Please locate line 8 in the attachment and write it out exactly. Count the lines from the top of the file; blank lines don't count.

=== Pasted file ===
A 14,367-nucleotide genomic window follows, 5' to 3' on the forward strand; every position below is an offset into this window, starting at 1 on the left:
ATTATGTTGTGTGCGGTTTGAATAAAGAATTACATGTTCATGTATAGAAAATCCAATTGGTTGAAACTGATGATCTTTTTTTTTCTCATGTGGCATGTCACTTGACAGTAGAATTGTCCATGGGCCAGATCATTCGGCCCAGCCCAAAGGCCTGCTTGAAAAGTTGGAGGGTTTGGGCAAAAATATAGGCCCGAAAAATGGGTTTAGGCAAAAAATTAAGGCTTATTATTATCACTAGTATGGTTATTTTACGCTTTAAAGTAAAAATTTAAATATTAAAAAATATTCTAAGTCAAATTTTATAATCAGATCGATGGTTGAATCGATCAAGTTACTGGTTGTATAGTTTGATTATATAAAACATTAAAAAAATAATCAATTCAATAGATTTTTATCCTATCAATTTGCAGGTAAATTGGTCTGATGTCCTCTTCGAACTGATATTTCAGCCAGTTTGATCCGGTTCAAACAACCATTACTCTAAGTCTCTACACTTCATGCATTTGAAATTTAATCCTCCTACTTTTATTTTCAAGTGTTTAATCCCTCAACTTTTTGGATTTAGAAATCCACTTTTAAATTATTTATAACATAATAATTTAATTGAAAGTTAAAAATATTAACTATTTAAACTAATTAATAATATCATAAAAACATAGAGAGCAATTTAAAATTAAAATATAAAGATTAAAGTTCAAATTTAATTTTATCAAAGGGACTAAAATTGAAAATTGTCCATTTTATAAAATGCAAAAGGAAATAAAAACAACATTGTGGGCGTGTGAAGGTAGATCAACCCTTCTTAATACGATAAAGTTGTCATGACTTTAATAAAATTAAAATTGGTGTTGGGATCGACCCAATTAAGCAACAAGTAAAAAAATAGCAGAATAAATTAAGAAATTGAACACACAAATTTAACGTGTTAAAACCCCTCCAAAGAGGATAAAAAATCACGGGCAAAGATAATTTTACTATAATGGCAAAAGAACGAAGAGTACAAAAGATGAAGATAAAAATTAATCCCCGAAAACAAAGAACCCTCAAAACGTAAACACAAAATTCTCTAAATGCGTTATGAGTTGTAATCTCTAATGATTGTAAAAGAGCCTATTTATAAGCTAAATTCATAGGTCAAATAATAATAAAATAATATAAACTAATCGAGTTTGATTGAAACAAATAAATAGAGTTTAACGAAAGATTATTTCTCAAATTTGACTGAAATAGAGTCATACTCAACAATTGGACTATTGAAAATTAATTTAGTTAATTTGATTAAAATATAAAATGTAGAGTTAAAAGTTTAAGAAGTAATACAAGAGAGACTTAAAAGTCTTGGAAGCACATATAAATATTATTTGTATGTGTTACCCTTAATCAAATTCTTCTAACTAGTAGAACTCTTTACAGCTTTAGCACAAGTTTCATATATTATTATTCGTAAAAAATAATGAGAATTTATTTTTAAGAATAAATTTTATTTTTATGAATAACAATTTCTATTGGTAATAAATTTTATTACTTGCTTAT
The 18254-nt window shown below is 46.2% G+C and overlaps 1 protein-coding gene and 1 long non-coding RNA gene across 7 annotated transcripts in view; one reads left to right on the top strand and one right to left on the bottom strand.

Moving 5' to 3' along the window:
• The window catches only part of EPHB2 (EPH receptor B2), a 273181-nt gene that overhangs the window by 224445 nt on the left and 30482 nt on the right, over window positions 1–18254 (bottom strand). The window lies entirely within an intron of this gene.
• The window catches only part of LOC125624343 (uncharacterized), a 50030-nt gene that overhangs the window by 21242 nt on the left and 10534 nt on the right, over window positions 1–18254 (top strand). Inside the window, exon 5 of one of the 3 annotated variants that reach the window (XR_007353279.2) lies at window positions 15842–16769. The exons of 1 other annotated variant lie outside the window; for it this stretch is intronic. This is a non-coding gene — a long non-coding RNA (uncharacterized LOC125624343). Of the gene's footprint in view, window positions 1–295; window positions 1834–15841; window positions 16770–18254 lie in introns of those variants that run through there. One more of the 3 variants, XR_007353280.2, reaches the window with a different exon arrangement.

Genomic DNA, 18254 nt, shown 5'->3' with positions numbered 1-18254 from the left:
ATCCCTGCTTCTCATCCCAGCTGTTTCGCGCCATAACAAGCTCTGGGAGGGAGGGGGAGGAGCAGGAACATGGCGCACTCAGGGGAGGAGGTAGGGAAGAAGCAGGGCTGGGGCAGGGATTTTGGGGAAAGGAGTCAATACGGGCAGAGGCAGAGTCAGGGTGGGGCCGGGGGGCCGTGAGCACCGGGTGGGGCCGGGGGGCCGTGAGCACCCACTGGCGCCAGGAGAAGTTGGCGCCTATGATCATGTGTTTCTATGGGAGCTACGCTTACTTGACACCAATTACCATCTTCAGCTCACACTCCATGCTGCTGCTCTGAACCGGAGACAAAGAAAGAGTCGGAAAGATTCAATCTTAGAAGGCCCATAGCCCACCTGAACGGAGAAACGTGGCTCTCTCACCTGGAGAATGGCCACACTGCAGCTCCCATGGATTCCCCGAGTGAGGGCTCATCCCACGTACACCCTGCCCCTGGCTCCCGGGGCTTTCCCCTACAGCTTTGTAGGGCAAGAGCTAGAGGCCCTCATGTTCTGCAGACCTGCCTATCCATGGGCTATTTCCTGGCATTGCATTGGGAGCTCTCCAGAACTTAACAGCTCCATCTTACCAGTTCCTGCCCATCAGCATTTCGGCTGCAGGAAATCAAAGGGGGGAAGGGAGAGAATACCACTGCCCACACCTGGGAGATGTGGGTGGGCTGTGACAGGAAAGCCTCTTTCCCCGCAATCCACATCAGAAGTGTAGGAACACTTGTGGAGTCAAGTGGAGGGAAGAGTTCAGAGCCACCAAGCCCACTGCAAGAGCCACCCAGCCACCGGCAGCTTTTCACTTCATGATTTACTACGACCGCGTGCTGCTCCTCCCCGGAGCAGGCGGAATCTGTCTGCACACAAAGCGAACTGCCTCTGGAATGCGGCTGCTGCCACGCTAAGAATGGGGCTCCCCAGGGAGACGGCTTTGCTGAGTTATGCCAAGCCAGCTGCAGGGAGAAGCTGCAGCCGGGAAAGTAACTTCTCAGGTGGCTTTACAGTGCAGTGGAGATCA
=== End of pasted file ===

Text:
ATCCCTGCTTCTCATCCCAGCTGTTTCGCGCCATAACAAGCTCTGGGAGGGAGGGGGAGGAGCAGGAACATGGCGCACTCAGGGGAGGAGGTAGGGAAGAAGCAGGGCTGGGGCAGGGATTTTGGGGAAAGGAGTCAATACGGGCAGAGGCAGAGTCAGGGTGGGGCCGGGGGGCCGTGAGCACCGGGTGGGGCCGGGGGGCCGTGAGCACCCACTGGCGCCAGGAGAAGTTGGCGCCTATGATCATGTGTTTCTATGGGAGCTACGCTTACTTGACACCAATTACCATCTTCAGCTCACACTCCATGCTGCTGCTCTGAACCGGAGACAAAGAAAGAGTCGGAAAGATTCAATCTTAGAAGGCCCATAGCCCACCTGAACGGAGAAACGTGGCTCTCTCACCTGGAGAATGGCCACACTGCAGCTCCCATGGATTCCCCGAGTGAGGGCTCATCCCACGTACACCCTGCCCCTGGCTCCCGGGGCTTTCCCCTACAGCTTTGTAGGGCAAGAGCTAGAGGCCCTCATGTTCTGCAGACCTGCCTATCCATGGGCTATTTCCTGGCATTGCATTGGGAGCTCTCCAGAACTTAACAGCTCCATCTTACCAGTTCCTGCCCATCAGCATTTCGGCTGCAGGAAATCAAAGGGGGGAAGGGAGAGAATACCACTGCCCACACCTGGGAGATGTGGGTGGGCTGTGACAGGAAAGCCTCTTTCCCCGCAATCCACATCAGAAGTGTAGGAACACTTGTGGAGTCAAGTGGAGGGAAGAGTTCAGAGCCACCAAGCCCACTGCAAGAGCCACCCAGCCACCGGCAGCTTTTCACTTCATGATTTACTACGACCGCGTGCTGCTCCTCCCCGGAGCAGGCGGAATCTGTCTGCACACAAAGCGAACTGCCTCTGGAATGCGGCTGCTGCCACGCTAAGAATGGGGCTCCCCAGGGAGACGGCTTTGCTGAGTTATGCCAAGCCAGCTGCAGGGAGAAGCTGCAGCCGGGAAAGTAACTTCTCAGGTGGCTTTACAGTGCAGTGGAGATCA